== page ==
Gluten – What is it all about?

Gluten is all the talk these days!  Should you cut it out of your diet or not?  Some people think that it is a trend and some people have direct proof that cutting it out of their diet or their kids’ diets makes a huge difference in their lives.

I am not here to tell anyone to stay away from gluten, I just wanted to try to clarify a few things for people who may not understand what this stuff called gluten is all about.

Gluten is a protein found in wheat, barely and rye and it is found in many, many foods that you would not even think of unless you were an avid label reader!  Gluten is in pasta, cookies, cakes and pasta…..the very foods that many of us grew up on and this is one reason why it is so difficult for some people to give up gluten.

There are some people, a very small population, who have to eat a gluten-free diet in order to survive.  These people who get very sick when they eat gluten are individuals with celiac disease.  Celiacs have an autoimmune condition and when they eat gluten it damages their villi (the hair-like projections within the small intestine that help to absorb vitamins and nutrients).  When the villus deteriorates or flattens, celiacs can show symptoms such anemia, irritability, weight loss, stomach pains, and other gastrointestinal complications.

 

If you experience any of the following symptoms, you may want to go to the doctor to get checked to see if you have celiac disease or IBS (Irritable Bowel Syndrome) which sometimes gets confused with celiac disease.  Elimination diets and food journaling can help reveal whether such a sensitivity exists:

  • anemia
  • skin rash
  • mouth sores
  • dental and bone disorders
  • tingling in the legs and feet
  • diarrhea
  • bloating
  • muscle cramps
  • flatulence
  • constipation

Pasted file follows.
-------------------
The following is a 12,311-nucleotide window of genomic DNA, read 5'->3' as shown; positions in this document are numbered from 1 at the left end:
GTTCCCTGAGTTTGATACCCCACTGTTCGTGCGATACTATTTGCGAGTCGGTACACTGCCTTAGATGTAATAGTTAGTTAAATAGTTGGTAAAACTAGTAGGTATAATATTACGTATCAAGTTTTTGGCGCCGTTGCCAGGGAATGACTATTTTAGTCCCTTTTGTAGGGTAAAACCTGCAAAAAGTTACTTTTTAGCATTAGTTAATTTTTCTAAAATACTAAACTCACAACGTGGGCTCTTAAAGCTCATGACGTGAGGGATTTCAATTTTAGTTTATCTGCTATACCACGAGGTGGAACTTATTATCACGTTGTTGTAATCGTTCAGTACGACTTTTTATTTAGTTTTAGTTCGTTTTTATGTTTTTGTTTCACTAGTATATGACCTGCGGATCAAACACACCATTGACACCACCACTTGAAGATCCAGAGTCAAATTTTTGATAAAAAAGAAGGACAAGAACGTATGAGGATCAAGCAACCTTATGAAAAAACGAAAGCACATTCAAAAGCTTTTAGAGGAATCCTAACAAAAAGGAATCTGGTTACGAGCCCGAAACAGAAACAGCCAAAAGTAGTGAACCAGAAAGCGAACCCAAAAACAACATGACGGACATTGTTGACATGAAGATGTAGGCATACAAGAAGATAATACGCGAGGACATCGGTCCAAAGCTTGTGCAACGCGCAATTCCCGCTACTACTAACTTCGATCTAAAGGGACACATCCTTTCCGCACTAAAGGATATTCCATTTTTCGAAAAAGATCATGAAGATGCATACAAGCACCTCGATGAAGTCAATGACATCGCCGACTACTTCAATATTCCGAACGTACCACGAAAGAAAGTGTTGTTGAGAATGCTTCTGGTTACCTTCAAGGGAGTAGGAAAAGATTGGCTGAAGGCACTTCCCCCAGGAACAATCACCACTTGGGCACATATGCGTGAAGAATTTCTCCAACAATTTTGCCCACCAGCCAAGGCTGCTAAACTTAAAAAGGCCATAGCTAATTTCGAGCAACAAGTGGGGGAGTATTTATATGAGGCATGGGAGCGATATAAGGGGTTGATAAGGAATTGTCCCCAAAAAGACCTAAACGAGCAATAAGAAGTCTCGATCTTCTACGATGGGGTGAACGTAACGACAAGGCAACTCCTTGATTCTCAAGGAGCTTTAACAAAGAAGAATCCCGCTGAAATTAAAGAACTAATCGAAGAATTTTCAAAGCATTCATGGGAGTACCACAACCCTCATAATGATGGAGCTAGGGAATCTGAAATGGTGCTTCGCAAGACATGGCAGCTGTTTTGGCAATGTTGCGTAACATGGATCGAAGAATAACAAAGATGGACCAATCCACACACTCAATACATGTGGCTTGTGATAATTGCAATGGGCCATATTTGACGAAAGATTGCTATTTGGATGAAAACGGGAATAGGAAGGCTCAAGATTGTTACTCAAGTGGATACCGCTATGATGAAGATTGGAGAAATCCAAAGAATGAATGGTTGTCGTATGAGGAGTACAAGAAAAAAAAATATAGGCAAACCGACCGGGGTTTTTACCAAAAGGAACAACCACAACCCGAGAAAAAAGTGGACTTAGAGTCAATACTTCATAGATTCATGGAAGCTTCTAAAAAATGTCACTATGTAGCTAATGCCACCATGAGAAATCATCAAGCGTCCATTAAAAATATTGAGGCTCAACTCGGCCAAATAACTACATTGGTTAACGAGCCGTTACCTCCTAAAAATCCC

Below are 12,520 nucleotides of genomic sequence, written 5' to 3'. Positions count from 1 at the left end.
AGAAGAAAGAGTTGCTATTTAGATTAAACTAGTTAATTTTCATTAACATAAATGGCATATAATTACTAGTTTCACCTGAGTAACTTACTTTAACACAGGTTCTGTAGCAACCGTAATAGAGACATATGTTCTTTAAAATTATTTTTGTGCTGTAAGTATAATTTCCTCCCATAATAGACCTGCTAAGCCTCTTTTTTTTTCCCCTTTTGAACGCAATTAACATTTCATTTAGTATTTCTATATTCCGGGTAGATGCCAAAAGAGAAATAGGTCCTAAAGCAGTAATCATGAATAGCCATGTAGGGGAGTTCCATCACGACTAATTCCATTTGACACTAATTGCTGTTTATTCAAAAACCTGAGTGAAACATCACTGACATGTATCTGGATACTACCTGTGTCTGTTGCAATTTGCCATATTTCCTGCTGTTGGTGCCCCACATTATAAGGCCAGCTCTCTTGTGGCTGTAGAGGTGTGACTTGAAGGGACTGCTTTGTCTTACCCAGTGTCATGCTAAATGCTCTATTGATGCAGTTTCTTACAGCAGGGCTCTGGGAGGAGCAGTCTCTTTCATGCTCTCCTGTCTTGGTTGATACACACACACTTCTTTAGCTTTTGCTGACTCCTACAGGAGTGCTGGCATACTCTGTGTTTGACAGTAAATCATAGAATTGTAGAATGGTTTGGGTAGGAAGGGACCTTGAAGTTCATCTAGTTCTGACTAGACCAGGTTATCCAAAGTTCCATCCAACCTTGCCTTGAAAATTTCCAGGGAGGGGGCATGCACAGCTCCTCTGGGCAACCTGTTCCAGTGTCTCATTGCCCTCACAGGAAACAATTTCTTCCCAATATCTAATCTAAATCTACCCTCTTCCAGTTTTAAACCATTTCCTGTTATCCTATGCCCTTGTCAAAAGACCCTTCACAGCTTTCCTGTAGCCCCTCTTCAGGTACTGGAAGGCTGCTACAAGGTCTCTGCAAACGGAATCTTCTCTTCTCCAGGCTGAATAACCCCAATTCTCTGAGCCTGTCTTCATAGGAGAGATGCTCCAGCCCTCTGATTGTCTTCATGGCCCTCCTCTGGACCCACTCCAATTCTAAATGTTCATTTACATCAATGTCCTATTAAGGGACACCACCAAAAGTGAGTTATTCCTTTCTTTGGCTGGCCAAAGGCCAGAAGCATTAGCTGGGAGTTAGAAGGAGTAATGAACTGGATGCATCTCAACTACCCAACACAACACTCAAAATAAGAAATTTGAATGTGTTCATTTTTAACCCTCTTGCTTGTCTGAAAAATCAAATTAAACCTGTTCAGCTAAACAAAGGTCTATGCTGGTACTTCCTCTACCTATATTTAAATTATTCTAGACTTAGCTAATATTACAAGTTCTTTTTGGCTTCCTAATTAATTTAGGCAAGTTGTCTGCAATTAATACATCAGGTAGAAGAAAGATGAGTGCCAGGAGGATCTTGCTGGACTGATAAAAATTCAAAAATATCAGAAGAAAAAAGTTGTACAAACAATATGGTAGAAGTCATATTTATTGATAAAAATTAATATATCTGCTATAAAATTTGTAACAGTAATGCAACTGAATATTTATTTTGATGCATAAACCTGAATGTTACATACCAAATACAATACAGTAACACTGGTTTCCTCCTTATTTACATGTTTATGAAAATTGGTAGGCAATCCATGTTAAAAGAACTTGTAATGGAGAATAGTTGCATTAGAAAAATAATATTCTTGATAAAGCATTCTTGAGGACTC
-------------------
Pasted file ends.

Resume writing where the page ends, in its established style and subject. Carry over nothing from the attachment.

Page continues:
• mucus in the stool

So what are the foods allowed if you are highly intolerant to gluten or a  celiac?  Here is a list of foods you can eat:

  • beans
  • fresh eggs
  • fresh meats, fish, poultry
  • fruits and vegetables
  • most dairy products
  • amaranth
  • arrowroot
  • buckwheat
  • corn
  • cornmeal
  • flax
  • millet
  • quinoa
  • rice
  • sorghum
  • soy
  • tapioca
  • teff

If you are trying to go gluten-free, the following is a list of food items to avoid unless it is labeled gluten-free (yes, it is quite long):

  • beer
  • breads
  • cakes and pies
  • candies
  • cookies and crackers
  • croutons
  • french fries
  • gravies
  • imitation meats and seafood
  • matzo
  • pastas
  • processed luncheon meats
  • salad dressings
  • barley
  • rye
  • tricale
  • wheat
  • bulgur
  • durum flour
  • farina
  • graham flour
  • kamut
  • semolina
  • spelt

You probably noticed that the first ten items on the list are foods that we all should keep at a minimum anyway if we are truly focused on fueling our bodies with wholesome and nutritious food.  What I try to teach my clients and customers is to make sure you add a lot of color in your diet as in lots of deep greens, reds and yellows (such as in veggies and fruits) then add in some lean proteins and good fats.

So, should you go gluten-free?  That is a question you will have to answer for yourself.  I do personally know people who have children who used to have behavior issues and once they removed the gluten, artificial colors, sugars and processed foods out of their diet, they were able to see a complete turnaround in behavior and in their school workfork.  Studies have shown that gluten has an affect on the brain with regards to behavior so if you want more focus and clarity, you may want to play around with taking gluten out of your diet.

My family has been slowly moving in the direction of going gluten-free so if you would like any help in this area, I would be glad to share information or if you have experiences you would like to share with me, I would love to listen!

Source:  mayoclinic.org;  Grain Brain by David Perlmutter